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Review: 'Come From Away' at 5th Ave is powerful and personal

For many of us, it is a moment in time we will not forget. We remember exactly what we were doing and where we were that morning of September 11, 2001. Perhaps we listened in disbelief to our car radio on the way to work, or maybe we stared in shock at the news briefs on our television screen as we sat with a steaming cup of coffee, quickly going cold.

We all have a story to tell of that horrific moment the world stood still.

The musical Come From Away, currently on stage at the 5th Avenue Theatre through Aug. 7, tells an ensemble story about that day when so many people suffered a loss. Yet this true story is one of hope, highlighting what can be found in the face of adversity like connection, community, and simple human kindness. It hits all the feels.

As It Begins

The lights go up on a minimally set stage with 12 cast members milling about the center. This is Gander, Newfoundland on the morning of September 11, 2001.

Through the driving, earnest rhythm of the opening song, “Welcome to the Rock,” we are transported back to that morning, listening to the account of each townsperson on where they were when they heard the tragic news. Everyday people going to work, getting kids to school and living an everyday life. Soon, these everyday islanders, the townspeople of Gander, became extraordinary heroes, when they learned that 38 airplanes, from flights around the world, were about to land at their airport since U.S. airspace had been shut down.

You are here - on the edge of the world - where the river meets the sea

The population of approximately 6,000 islanders living in Gander jumped into action, preparing every school, gymnasium, community hall, church, and even the local hockey rink to house and serve all the passengers on those planes, many of whom did not speak English. The townspeople made enough food to feed close to 7,000 “plane people” as they are called in the show.

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The population of Gander doubled in one night. The islanders of Gander opened their hearts, their homes, and their doors to complete strangers offering them safe harbor while asking for nothing in return.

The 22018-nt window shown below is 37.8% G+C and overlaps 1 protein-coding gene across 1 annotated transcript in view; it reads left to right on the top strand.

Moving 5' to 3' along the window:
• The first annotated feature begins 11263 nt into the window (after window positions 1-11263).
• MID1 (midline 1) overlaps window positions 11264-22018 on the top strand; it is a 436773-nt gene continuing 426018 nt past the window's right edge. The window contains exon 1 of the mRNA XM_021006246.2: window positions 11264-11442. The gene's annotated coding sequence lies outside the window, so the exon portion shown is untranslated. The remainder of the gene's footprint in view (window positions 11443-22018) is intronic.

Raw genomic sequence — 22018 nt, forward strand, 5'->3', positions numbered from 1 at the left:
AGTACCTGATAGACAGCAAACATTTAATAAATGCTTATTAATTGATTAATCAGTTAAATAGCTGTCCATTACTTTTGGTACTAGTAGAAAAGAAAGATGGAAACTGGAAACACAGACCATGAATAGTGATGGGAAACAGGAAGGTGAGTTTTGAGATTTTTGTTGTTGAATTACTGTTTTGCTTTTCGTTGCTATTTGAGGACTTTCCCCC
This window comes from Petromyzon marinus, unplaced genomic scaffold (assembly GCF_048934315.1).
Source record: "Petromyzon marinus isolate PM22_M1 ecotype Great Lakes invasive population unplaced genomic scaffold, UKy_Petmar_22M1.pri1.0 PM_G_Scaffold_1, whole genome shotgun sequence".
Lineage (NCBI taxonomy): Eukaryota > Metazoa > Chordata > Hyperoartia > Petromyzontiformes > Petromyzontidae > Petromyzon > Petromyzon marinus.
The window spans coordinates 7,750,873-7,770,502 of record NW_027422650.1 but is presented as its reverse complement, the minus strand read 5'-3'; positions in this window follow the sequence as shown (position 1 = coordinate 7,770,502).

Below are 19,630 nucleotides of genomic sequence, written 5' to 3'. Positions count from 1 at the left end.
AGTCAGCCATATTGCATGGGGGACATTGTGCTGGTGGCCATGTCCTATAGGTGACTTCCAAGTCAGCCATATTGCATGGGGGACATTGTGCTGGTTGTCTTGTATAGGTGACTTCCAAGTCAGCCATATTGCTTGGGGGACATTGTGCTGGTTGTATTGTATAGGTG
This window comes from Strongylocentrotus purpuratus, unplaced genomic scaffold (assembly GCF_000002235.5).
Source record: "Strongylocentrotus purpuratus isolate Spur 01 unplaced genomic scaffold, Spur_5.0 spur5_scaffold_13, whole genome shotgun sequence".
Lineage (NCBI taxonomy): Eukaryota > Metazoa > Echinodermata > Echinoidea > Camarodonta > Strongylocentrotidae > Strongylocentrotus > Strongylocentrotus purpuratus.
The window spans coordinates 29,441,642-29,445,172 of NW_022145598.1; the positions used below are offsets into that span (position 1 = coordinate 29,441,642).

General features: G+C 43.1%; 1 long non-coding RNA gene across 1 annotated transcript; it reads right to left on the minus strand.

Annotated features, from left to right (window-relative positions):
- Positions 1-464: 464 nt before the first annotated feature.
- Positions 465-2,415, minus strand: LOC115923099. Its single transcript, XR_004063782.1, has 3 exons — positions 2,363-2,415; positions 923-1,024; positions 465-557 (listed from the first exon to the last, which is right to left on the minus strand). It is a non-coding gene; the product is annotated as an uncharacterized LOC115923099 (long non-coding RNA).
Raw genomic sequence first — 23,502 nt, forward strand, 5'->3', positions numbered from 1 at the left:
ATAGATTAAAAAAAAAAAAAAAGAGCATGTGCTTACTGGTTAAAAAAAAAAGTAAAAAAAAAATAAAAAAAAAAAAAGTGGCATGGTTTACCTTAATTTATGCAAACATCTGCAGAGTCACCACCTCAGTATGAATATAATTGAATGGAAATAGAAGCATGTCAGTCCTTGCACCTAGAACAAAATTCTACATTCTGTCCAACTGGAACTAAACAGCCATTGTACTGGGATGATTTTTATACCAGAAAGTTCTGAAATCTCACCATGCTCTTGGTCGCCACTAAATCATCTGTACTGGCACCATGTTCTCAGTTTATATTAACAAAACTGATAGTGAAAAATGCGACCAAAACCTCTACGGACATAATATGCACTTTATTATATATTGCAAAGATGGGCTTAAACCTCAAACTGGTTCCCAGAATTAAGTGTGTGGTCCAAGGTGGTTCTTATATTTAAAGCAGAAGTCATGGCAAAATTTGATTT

Strangers, the plane people, who were stuck inside the planes for hours, became anxious and frightened. They were completely unaware of the day's events nor what was happening, why they landed in a foreign country, or where the heck they were.

Cell phones at the time were not widely used by everyone and the only thing on the passenger's minds after disembarking was to phone home. They craved connection with their loved ones but soon learned the connection made to the citizens of Gander became just as important. A few of them even became honorary Islanders as depicted in the pub one night when the whiskey is flowing.

As for the planes, they were grounded for five days.

The 12 cast members artfully and seamlessly draw us into the lives of the Islanders, as well as the plane people. Through clever choreography and use of chairs, one minute we are inside a school gymnasium while the next is onboard the plane or riding on a bus.

The actors, playing a multitude of roles, move from character to character just as swiftly, donning a hat, shirt, or scarf to transform themselves while melting in and out of the scene as necessary. Everyone is imperative to the storyline and is on stage throughout the entire 100 minutes. There is no “star,” for this ensemble shines collectively together, representing a community. The underlying message: We all need each other.

Come From Away, is a hopeful, heart-warming story. It also unapologetically shares the stories which bring out the sometimes harsher truths of humanity. We hear the gay couple express concern over being too visible in a small, unknown town. We witness the Arabic chef, Ali, enduring humiliation and skepticism from his fellow plane mates and the undercurrent of what became Islamophobia.

In its quiet braveness, the show depicts how 9/11 changed the world. Through the stories of the Islanders and plane people, we also come to terms with how it changed us.

Come From Away does not shy away from the truth of these dark events. It is a story reminding us that connection and kindness to those in need is the antithesis to the events of that day. A message just as relevant in this moment.

For you are here - on the edge of the world - where the river meets the sea.

As they say in Newfoundland, "There is a candle in the window, and you will find the kettle is always on."

Pro Tip: Bring a good supply of Kleenex for those moments your heartstrings are pulled, or yanked. (And they will be). And bring a mask, for the 5th Avenue Theatre requires proof of vaccination or negative Covid-19 test, and masks to be worn inside the theatre at all times.

Enjoy the show!

'Come From Away' runs at 5th Ave. through Aug. 7. Learn more here.

MaryRose Denton is a freelance writer for Seattle Refined. While the products, services and/or accommodations in this story were provided without charge, the opinions within are those of the author and the Seattle Refined editorial board.

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